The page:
We Believe In God’s Sovereign Goodness: A Rejoinder To John Piper -- By: Thomas H. McCall

Journal: Trinity Journal
Volume: TRINJ 29:2 (Fall 2008)
Article: We Believe In God’s Sovereign Goodness: A Rejoinder To John Piper
Author: Thomas H. McCall

We Believe In God’s Sovereign Goodness:
A Rejoinder To John Piper

Thomas H. McCall

I. Introduction

I am grateful to John Piper for his helpful response. Due to my immense respect and appreciation for him as a pastoral theologian and indeed as a man of God, I am also grateful to be of some small measure of help to him in pushing him to clarify—or perhaps even modify—his views on these important matters. In that spirit, in what follows I will press a bit further. This much is now very clear: Piper unmistakably affirms divine aseity. But there are, alas, still some important issues that are not so clear.

II. Remaining Questions

Piper says that the divine impulse to create “was not from weakness” (p. 228). He wants to “affirm as strongly as [he] can that God’s act of creation was not constrained by anything outside him, nor was the inner impulse to create owing to deficiency or defect” (p. 228). He also says that “if and when God creates . . . ” (p. 230), and he refers to the “freedom of God in creation” (p. 230). But just exactly what he means when he affirms that freedom of God in creation is somewhere short of obvious.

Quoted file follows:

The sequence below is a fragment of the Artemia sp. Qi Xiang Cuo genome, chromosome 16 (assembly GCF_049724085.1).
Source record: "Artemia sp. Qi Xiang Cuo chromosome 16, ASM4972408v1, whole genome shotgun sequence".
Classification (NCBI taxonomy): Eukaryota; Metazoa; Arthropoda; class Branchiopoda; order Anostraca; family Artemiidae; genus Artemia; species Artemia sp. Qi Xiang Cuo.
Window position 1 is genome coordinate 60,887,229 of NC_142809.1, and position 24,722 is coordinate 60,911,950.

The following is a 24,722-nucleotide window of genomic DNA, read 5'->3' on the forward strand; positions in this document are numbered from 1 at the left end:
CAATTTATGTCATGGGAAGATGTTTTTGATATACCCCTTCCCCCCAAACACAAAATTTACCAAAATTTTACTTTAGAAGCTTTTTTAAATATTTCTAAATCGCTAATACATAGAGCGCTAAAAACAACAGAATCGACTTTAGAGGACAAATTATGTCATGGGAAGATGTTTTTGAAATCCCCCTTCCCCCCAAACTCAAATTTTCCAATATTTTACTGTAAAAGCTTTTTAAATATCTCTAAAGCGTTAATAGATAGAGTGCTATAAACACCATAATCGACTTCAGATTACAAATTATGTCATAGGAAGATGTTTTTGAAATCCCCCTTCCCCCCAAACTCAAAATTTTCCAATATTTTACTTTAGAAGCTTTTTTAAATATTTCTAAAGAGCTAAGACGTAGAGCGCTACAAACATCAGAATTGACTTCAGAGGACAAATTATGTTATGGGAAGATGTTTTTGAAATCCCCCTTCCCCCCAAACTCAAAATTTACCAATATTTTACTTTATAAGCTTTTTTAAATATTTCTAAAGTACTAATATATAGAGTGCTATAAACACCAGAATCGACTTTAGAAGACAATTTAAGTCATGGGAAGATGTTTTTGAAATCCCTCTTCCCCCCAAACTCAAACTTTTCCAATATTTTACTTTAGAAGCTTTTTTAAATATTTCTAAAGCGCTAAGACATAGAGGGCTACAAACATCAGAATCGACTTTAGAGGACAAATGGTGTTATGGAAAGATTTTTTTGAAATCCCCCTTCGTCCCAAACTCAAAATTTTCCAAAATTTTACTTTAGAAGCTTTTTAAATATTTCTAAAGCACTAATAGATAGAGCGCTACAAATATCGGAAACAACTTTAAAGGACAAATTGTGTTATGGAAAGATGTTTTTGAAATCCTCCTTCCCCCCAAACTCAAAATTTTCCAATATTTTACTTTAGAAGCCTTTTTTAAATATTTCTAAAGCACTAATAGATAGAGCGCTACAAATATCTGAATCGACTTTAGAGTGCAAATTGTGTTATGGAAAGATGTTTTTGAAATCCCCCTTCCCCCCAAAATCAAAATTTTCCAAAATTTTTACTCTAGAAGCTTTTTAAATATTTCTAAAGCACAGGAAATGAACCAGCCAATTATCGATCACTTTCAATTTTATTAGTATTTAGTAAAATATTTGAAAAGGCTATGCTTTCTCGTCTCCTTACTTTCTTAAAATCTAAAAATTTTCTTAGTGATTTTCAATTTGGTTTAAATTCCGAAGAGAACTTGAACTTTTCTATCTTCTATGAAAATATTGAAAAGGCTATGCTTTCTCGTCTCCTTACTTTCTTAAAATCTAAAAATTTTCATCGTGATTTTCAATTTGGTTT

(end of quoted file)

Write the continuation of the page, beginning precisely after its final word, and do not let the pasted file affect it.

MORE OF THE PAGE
Piper also makes intriguing reference to God’s “inclinations,” and his imagery of the fountain that “is inclined to overflow” is suggestive. More precisely, it is suggestive of something that happens necessarily. It may well be that the fountain overflows from superabundance rather than “weakness,” “emptiness,” or “deficiency” (p. 228)—but if it overflows necessarily then it cannot help but overflow. If this is analogous to God’s action in creating, sustaining, and redeeming the world, then it would seem to best illustrate the necessity of this divine action.

So is God free to create or to refrain from creating? In other words, is he free in something akin to a “libertarian” sense of freedom? Or is God free merely by virtue of the fact that he does what he does in the complete absence of any external constraint or compulsion, with the immediate cause of the action internal to God and it being within his power to have done otherwise if (per impossible) he had wanted to? In other words, is divine freedom

something akin to “compatibilist” freedom? From what Piper says in the foregoing response, I don’t think that we have enough to know.

But his avowal of “Edwardsian-Calvinism” might lead us to think that Piper would endorse a compatibilist account.1 Paul Ramsey notes that

It is obvious that Edwards (in saying that God in his vol...

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